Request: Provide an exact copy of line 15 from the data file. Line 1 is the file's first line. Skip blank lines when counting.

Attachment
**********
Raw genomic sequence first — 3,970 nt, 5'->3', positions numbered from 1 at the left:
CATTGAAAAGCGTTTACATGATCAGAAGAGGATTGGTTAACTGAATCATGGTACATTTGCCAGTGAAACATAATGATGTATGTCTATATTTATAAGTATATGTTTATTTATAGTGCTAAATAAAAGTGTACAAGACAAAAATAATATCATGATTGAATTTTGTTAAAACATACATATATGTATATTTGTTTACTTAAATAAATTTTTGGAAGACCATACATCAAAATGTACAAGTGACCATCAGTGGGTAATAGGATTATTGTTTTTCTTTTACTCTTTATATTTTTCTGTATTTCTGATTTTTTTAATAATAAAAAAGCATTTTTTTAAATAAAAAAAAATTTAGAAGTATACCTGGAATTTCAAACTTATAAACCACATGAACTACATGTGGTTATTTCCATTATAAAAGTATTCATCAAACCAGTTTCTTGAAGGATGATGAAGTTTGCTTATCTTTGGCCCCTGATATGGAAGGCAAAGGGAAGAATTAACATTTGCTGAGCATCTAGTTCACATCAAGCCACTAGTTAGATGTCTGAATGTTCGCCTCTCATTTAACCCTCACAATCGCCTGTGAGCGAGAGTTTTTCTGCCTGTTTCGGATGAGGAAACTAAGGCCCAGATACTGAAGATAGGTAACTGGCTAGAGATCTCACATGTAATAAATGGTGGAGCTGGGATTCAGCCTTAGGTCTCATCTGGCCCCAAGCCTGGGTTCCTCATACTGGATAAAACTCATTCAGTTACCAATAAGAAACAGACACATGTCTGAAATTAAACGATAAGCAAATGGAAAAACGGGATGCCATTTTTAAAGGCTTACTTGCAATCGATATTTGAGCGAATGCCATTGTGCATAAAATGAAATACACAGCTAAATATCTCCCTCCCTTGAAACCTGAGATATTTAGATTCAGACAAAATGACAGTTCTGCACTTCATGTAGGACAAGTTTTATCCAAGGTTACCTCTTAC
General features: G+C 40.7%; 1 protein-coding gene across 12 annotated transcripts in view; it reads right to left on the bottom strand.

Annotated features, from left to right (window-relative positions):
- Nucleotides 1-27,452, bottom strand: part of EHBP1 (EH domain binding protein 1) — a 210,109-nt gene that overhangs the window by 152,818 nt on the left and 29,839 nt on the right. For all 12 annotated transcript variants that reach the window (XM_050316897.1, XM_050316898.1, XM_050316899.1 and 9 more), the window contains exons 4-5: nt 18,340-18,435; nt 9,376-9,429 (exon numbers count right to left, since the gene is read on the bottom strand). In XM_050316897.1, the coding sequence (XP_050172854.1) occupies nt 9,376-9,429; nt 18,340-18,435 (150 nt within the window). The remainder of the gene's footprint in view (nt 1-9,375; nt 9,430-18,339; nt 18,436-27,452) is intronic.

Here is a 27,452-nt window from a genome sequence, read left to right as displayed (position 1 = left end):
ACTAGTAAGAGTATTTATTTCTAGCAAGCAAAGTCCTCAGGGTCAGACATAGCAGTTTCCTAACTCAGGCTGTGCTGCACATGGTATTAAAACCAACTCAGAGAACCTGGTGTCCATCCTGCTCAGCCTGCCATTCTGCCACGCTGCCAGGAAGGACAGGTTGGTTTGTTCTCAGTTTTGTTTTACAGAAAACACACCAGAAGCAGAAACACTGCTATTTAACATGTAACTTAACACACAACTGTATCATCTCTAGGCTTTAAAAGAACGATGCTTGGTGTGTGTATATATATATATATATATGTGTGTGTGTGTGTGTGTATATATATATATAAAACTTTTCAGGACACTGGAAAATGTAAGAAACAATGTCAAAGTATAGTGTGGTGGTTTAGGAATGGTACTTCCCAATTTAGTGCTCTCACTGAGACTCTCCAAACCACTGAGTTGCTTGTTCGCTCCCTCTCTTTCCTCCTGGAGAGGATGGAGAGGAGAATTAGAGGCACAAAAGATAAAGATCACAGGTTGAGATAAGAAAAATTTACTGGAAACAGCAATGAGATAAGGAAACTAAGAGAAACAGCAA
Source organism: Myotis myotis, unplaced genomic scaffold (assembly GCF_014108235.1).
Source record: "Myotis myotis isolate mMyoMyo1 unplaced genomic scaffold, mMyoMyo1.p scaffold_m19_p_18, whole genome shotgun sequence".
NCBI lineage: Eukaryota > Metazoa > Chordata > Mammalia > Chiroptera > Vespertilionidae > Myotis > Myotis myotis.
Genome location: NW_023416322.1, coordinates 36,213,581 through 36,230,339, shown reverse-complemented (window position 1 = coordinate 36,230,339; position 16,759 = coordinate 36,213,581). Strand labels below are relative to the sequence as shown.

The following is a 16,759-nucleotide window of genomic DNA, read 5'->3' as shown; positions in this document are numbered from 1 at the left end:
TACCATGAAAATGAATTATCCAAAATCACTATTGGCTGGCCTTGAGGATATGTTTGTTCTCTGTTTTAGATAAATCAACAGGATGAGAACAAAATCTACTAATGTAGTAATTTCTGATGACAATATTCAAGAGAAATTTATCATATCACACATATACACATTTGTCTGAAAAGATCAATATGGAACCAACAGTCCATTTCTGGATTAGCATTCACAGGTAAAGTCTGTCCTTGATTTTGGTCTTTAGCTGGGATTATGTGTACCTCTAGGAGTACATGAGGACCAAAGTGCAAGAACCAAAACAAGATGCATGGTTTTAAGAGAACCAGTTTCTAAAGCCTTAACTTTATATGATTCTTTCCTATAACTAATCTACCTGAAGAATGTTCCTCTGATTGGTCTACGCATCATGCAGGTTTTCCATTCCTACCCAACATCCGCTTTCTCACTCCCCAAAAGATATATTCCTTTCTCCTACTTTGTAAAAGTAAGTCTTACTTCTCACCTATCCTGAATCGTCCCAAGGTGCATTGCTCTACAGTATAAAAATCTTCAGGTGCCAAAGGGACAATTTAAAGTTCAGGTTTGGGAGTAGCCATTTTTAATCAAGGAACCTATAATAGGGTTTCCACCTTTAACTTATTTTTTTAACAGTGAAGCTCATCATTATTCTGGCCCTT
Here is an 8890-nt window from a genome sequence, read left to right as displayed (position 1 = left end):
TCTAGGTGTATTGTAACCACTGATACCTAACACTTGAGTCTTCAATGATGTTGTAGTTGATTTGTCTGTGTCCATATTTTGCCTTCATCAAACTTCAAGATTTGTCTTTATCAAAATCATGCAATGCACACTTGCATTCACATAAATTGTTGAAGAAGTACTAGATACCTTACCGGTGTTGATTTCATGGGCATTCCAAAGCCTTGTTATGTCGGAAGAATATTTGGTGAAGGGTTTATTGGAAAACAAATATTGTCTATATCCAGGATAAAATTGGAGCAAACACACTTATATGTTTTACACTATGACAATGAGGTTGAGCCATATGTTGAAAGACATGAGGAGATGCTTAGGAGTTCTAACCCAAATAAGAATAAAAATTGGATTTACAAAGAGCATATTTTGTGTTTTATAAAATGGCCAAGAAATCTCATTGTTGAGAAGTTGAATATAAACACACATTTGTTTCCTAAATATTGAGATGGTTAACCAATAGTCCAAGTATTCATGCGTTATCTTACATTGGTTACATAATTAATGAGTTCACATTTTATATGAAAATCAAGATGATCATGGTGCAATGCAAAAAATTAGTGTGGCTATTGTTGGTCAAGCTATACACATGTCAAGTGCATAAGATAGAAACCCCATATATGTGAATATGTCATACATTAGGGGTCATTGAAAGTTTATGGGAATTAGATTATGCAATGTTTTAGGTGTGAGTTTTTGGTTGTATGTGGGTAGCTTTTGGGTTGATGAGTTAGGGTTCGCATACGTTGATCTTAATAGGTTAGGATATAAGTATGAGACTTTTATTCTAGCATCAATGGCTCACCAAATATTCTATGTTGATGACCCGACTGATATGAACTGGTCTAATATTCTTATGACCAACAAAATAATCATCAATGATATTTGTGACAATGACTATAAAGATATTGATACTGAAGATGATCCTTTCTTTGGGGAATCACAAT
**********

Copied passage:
TCTAGGTGTATTGTAACCACTGATACCTAACACTTGAGTCTTCAATGATGTTGTAGTTGATTTGTCTGTGTCCATATTTTGCCTTCATCAAACTTCAAGATTTGTCTTTATCAAAATCATGCAATGCACACTTGCATTCACATAAATTGTTGAAGAAGTACTAGATACCTTACCGGTGTTGATTTCATGGGCATTCCAAAGCCTTGTTATGTCGGAAGAATATTTGGTGAAGGGTTTATTGGAAAACAAATATTGTCTATATCCAGGATAAAATTGGAGCAAACACACTTATATGTTTTACACTATGACAATGAGGTTGAGCCATATGTTGAAAGACATGAGGAGATGCTTAGGAGTTCTAACCCAAATAAGAATAAAAATTGGATTTACAAAGAGCATATTTTGTGTTTTATAAAATGGCCAAGAAATCTCATTGTTGAGAAGTTGAATATAAACACACATTTGTTTCCTAAATATTGAGATGGTTAACCAATAGTCCAAGTATTCATGCGTTATCTTACATTGGTTACATAATTAATGAGTTCACATTTTATATGAAAATCAAGATGATCATGGTGCAATGCAAAAAATTAGTGTGGCTATTGTTGGTCAAGCTATACACATGTCAAGTGCATAAGATAGAAACCCCATATATGTGAATATGTCATACATTAGGGGTCATTGAAAGTTTATGGGAATTAGATTATGCAATGTTTTAGGTGTGAGTTTTTGGTTGTATGTGGGTAGCTTTTGGGTTGATGAGTTAGGGTTCGCATACGTTGATCTTAATAGGTTAGGATATAAGTATGAGACTTTTATTCTAGCATCAATGGCTCACCAAATATTCTATGTTGATGACCCGACTGATATGAACTGGTCTAATATTCTTATGACCAACAAAATAATCATCAATGATATTTGTGACAATGACTATAAAGATATTGATACTGAAGATGATCCTTTCTTTGGGGAATCACAAT